New Stem Cell Therapy Offers Hope for Age-Related Macular Degeneration Patients

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Age-related macular degeneration (AMD) is the leading cause of vision loss among people over 50. As the population ages, the number of people affected by AMD is expected to grow. Exciting research into stem cell therapies may offer new hope for AMD patients.

Understanding AMD and Its Effects

AMD affects the macula, the central part of the retina responsible for sharp, straight-ahead vision. As Professor Linden de Cruz explains, the macula is a very small, but critically important part of the eye. He states, “It has a devastating effect because it’s able to knock out all your useful vision in a relatively small area.”

AMD causes blurry or distorted central vision. Faces become difficult to recognize, reading becomes challenging, and activities like watching TV and driving become impossible. As patient, Douglas Tait shares that AMD took away his ability to drive and work. He says, “Nothing is clear. It’s sort of, I wouldn’t describe it as blurred, but it’s not crisp as it ought to be.”

Developing a Regenerative Stem Cell Treatment

The nerve cells in the retina do not regenerate on their own once they are damaged. As Professor de Cruz explains, “Currently, we have no way of replacing the cells.” This makes AMD very difficult to treat.

Exciting new research is focused on using stem cells to regenerate damaged retinal cells. In the first phase of research, scientists used laboratory-grown stem cell patches that were surgically implanted into patients’ retinas. This improved reading vision dramatically in the two patients treated so far.

Now, researchers are working on more advanced stem cell treatments that inject individual stem cells precisely into the damaged retinal layers. This requires highly specialized robotic technology.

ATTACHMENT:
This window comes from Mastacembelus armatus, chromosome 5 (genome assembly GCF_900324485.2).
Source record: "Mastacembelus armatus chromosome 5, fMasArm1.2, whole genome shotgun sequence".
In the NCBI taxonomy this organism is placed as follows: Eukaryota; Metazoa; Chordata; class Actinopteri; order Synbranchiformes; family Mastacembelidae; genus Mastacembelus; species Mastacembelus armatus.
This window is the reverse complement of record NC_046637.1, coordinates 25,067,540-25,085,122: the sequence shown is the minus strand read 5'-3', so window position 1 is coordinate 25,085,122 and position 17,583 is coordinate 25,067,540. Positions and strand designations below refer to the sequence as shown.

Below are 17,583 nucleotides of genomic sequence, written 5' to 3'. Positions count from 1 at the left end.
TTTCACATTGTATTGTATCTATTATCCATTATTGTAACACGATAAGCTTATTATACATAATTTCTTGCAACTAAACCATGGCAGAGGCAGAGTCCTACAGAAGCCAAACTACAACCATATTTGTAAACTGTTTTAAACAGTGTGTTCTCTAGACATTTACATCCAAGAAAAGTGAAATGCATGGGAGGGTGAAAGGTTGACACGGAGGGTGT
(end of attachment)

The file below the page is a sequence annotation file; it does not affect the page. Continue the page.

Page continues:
The Robotic Breakthrough

Delivering individual stem cells into the delicate retina requires robotic precision beyond human capabilities. Professor Christos Bergeles states that the surgery is like “cutting the human hair ten times, and then you need to go with one of those tools in between those layers while the patient is awake. And that’s something that humans just cannot do. That’s where robots come in.”

His team is developing miniature flexible robots that can navigate inside the eye and deposit stem cells with incredible nano-scale precision. The goal is to create a “microscale human hand” inside the eye that can mimic a surgeon’s movements.

A Collaborative Vision

This stem cell therapy for AMD is a collaboration between ophthalmologists, stem cell researchers, bioengineers, and roboticists. Professor de Cruz says, “We are looking at various strategies to one, grow these nerves or create these nerves in the laboratory and strategies to transplant them back into the eye at the right time. In the course of the disease, you can see in this picture we have the optic nerve. This is a normal structure in the blood vessels of the eye, but next to it in the area that I talked about called the macula.”

The team hopes to be ready for human clinical trials of the robotic stem cell delivery system within five years.

Hope for AMD Patients

This research offers tremendous hope to AMD patients. As Douglas Tait shares, “Hopefully, one day it will actually solve the problem.” He looks forward to the day when his daughter, who has early signs of AMD, can benefit from the treatment.

Professor de Cruz calls the initial trial results “one of the early breakthroughs.” He says, “The concept that you could grow a piece of the body and put it in after the disease has taken away the function, see the function return safely is a dream.”